General Energy Storage Systems:
General Energy Storage Systems (GESS) was founded in 2002 by Ian Redoks, a Ph.D. candidate in physics who was interested in “outside-the-box” solutions to the problem of storing electrical energy. Redoks had obtained several patents with potential applications for plug-in hybrid cars, off-grid home electrical systems, and large-scale storage of commercial electricity, produced by conventional means from excess capacity at off-peak hours or from non-fossil-fuel sources such as solar power and wind power.
The timeliness of Redoks’s research has quickly attracted investors. For ex, GESS has won contracts from an automobile company to manufacture batteries for a limited-production plug-in hybrid. It is also ready to begin commercial production of storage components for off-grid home electrical systems. More product means more storage space, however. To acquire the necessary manufacturing facilities, GESS needs to obtain additional financing.
Up to this point, GESS’s primary source of funds had been form the sale of stock. The company is entirely equity-financed except for current liabilities incurred in the course of day-to-day operations. There are 200,000 shares outstanding, which are mostly owned by large, diverse technology companies that may wish to partner with or even acquire GESS at some point in the future. The shares trade occasionally in the NASDAQ over-the-counter market at an average price of $20.00.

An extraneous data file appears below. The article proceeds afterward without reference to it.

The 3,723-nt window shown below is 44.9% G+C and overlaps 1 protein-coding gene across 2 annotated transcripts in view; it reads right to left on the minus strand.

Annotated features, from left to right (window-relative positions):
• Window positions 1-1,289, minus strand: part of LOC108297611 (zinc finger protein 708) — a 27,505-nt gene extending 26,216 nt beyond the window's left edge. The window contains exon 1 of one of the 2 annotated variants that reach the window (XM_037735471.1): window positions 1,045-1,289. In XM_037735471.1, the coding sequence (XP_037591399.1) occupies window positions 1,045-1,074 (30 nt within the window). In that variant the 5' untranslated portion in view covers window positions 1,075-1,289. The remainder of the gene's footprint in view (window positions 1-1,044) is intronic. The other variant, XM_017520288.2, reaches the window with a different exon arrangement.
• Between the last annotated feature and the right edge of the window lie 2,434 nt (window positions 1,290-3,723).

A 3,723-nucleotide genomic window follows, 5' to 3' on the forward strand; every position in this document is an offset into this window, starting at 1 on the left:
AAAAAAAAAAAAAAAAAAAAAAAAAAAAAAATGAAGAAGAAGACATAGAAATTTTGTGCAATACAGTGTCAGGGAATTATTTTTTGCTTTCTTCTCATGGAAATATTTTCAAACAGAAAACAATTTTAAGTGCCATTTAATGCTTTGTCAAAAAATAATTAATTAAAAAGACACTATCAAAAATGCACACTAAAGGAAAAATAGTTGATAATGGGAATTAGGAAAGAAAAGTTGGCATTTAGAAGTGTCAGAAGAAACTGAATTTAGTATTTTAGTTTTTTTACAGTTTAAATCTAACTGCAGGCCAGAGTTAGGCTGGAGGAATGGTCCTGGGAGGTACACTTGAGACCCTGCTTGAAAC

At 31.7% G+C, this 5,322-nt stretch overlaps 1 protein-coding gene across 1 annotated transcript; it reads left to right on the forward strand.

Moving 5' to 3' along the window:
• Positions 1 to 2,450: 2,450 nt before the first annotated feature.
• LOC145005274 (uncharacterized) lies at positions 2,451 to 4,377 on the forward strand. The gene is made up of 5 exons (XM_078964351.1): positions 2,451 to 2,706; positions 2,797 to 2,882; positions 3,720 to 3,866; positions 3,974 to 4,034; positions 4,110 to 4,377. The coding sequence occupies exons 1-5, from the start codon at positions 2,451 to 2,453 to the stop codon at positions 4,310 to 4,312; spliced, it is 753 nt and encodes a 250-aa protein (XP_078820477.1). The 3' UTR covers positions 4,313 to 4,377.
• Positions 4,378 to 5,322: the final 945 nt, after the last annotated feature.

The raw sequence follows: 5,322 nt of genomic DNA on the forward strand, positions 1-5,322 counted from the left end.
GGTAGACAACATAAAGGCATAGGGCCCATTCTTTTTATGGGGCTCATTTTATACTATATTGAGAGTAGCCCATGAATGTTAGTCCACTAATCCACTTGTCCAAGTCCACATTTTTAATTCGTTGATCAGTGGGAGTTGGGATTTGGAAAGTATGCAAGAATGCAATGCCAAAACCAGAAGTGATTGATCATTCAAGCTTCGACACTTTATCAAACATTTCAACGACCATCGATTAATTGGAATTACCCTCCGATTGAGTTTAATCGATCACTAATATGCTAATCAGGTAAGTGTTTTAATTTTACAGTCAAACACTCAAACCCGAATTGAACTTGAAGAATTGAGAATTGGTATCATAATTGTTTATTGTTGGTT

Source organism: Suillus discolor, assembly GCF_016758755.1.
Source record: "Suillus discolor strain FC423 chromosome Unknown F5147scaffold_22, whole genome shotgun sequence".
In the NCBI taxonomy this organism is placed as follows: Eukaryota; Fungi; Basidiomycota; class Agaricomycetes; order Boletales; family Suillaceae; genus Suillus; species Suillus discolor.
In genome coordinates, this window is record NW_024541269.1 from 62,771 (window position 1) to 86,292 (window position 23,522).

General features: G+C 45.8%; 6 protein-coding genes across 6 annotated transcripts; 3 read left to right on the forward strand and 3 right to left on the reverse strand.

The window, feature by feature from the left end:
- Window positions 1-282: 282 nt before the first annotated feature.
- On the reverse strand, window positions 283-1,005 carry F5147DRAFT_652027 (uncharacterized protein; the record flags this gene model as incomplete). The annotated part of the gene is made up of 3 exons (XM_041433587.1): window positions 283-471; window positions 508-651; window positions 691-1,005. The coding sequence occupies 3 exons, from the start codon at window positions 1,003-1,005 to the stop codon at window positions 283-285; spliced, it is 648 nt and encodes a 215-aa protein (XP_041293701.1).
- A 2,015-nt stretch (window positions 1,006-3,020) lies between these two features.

The investment bankers who placed the stock have suggested that an all-debt plan would minimize taxes, but it would be risky and leave little room for future borrowing. Instead, they recommend staying close to the industry averages for debt-to-assets and debt-to-equity ratios. They have proposed two alternative plans:
a) Plan A calls for $2,000,000 of new equity (100,000 new shares at the firm’s current stock price of approximately $20.00) and $4,000,000 of privately placed debt at 9%.
b) Plan B calls for $4,000,000 of new equity (200,000 new shares at the current stock price of $20.00) and $2,000,000 of privately placed debt at 8%
Under either plan, GESS’s combined state and federal marginal tax rate will be 40%.
problem 1: Why should GESS expect to pay a higher rate of interest if it borrows $4,000,000 instead of $2,000,000?
problem 2: Estimate earnings per share for Plan A and Plan B at EBIT levels of $800,000, $1,000,000 and $1,200,000.
problem 3: How do taxes affect your findings in problem 2? By how much would the value of GESS increase or decrease as a result of selecting Plan A or Plan B?
problem 4: At what level of EBIT would EPS be the same under either plan?
problem 5: Assume that GESS’s management is fairly confident the EBIT will be at least $1,000,000. Which plan would the firm be most likely to select?
problem 6: Suppose that GESS has no internal sources of financing and doesn't pay dividends. Under such conditions, would the pecking order hypothesis affect the decision to use Plan A or Plan B?
problem 7: We supposed the decision to use more or less debt did not change the price of the stock. Under real-life conditions, how would the decision be likely to affect the stock price at first, and later, if management’s optimism turned out to be justified?